For The First Time in 170 Years, Eden Seminary Will Have A Female President
Eden Theological Seminary is preparing to appoint its first-ever female president.
Longtime Eden faculty member and former academic Dean Deborah Krause will replace David Greenhaw, who has been president since 1997, in July.
An ordained Presbyterian minister, Krause joined other religious leaders in Ferguson calling for justice after Michael Brown Jr. was shot and killed by a police officer in 2014 — an event she has called “an everyday occurrence that turned into an execution.” In the years since, she has worked closely with local activists in St. Louis and led efforts to boost on-campus diversity at Eden.
Krause spoke with St. Louis Public Radio’s Shahla Farzan about the role of the seminary in confronting oppression and her thoughts on becoming the first woman to lead the institution in its 170-year history.
On the role of the seminary in advocating for social justice
We are here to interrogate the Christian faith for how it has been complicit with sexism, racism, homophobia, heteronormativity — and how this constellation of oppressions and ideologies has been born in the Christian faith. We're here to be people who are critical about that, who dismantle that in their churches and communities, and who empower the people of God to see their calling to be about the work of doing that in the community. I really do not believe that the white mainline progressive Protestant church has a reason to exist anymore, except to be here to respond to this call.
On how the 2014 Ferguson protests ‘focused’ the seminary
Eden is a Euro institution; it is predominantly white. Up until a couple of decades ago, [it had] an African American enrollment of anywhere from 5-8%. Then, as we began to change our scholarship and really understand ourselves to be a resource for the black church in St. Louis, our enrollment moved to 25-35%. As that developed, our eyes were open that our African American students are coming here to Eden’s campus, traversing dozens of municipalities that are predatory on black people to generate revenue for their city governments. We knew about that because our students were getting pulled over on the way here, and they were getting pulled over here in Webster. We [had] to found a chapter of the NAACP in response to that — and that became a plank from which we were able to really move further into an understanding of advocacy.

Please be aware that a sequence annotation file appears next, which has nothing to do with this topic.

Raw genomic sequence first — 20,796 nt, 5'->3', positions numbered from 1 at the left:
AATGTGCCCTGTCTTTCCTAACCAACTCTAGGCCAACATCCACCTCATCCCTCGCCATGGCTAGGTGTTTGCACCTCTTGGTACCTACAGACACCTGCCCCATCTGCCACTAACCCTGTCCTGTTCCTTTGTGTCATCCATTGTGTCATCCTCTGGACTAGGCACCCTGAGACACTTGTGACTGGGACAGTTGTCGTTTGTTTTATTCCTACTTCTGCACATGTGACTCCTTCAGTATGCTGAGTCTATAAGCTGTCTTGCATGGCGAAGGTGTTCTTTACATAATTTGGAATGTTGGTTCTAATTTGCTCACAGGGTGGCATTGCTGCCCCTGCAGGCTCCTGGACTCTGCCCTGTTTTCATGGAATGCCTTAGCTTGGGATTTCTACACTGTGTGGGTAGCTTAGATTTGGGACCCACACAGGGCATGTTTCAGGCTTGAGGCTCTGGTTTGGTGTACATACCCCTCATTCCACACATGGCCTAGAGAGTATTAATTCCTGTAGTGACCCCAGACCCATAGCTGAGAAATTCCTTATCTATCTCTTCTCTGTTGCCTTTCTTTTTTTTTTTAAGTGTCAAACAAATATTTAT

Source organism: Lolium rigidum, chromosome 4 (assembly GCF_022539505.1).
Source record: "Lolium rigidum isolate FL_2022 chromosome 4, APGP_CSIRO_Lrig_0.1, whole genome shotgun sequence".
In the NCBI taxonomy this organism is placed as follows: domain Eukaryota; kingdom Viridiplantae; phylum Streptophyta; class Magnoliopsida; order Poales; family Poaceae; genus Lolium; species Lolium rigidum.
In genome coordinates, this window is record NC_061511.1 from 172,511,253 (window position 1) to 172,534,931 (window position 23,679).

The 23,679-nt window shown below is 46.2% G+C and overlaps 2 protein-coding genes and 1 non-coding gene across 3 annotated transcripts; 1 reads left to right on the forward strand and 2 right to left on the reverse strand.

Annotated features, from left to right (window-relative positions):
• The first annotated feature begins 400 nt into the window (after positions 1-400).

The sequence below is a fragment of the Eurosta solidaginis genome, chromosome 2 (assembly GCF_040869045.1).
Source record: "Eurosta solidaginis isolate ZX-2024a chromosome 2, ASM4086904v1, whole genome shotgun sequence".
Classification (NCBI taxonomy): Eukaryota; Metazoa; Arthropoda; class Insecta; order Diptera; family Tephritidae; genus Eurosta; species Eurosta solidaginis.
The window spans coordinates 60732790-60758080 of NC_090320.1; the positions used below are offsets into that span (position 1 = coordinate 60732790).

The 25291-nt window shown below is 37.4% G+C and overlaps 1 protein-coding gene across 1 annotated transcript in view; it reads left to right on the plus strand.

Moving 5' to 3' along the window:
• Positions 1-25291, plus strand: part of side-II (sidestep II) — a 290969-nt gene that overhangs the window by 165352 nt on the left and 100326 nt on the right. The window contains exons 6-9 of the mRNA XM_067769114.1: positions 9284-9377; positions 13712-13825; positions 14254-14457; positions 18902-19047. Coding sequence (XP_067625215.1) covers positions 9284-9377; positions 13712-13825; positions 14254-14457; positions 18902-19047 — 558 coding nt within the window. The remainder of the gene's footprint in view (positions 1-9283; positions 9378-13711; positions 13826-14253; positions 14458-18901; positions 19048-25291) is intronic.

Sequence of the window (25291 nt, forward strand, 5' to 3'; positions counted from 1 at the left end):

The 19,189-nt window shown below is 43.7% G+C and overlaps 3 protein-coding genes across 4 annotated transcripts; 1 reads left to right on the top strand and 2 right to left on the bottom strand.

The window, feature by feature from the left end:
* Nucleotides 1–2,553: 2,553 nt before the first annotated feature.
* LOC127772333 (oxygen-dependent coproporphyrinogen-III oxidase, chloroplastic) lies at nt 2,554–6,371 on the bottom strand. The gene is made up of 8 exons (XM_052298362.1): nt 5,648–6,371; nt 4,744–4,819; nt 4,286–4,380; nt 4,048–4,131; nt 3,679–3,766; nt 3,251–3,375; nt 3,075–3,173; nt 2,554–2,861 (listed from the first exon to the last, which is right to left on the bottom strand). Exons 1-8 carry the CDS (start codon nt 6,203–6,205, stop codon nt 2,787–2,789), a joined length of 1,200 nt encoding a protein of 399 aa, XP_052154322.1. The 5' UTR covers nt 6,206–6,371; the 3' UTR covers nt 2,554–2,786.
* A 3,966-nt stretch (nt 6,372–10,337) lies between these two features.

We were about that work, but Ferguson focused us. Ferguson gave our feet the opportunity to move into spaces and make relationships and hear testimony that prioritized the ways in which race and the threat of these systems to black and brown people are embodied here and how the church has largely been silent in calling those systems to account. Ferguson opened us in this way to see the movement in the streets as a calling of the church — to be open to that call and to understand it as a call of faith, even though it wasn't coming from the church.
On taking concrete action to advance social justice
Religious leadership in this time, I think has the opportunity to enter in these spaces and enter into this dialogue and bring the resources of Christian faith to it. Because for a while, our alumni were looking at us from all around the country and world and saying, ‘Oh, look what's happening in Ferguson.’ But now it's happening in their towns. Now they're into the conversation, now their bodies are moving into the streets. For us, as horrible and tragic as these events are, the response of the people to demand change, to demand justice, and the ways in which parts of the church are awakening to see this as a part of our vocation really gives us hope and gives us energy to keep at it.
We're also really challenging ourselves to look within. How are we organized? How are we staffed? Who's doing what? Who has power in the system? How is that organized? We’re doing a sort of racial equity analysis of our own selves as we continue to work with our students and in the community.
On becoming the first female president of Eden Theological Seminary
Gender roles remain fairly well defined. Sexism is still a thing. That has been a part of my career, and I'm sure I will continue to encounter dimensions of that. What it means to be president, at this point, I'm really seeing it as an opportunity. That historic moment of being the first creates a space to say, ‘We're doing it differently.’
I know we will run into obstacles. I know there will be a yearning to return to the way it was. But I think being so well known here by the faculty, staff and many in the community helps defray some of that. Who I am, of course as a woman, but also as a leader in the community, is already known.
Follow Shahla on Twitter: @shahlafarzan
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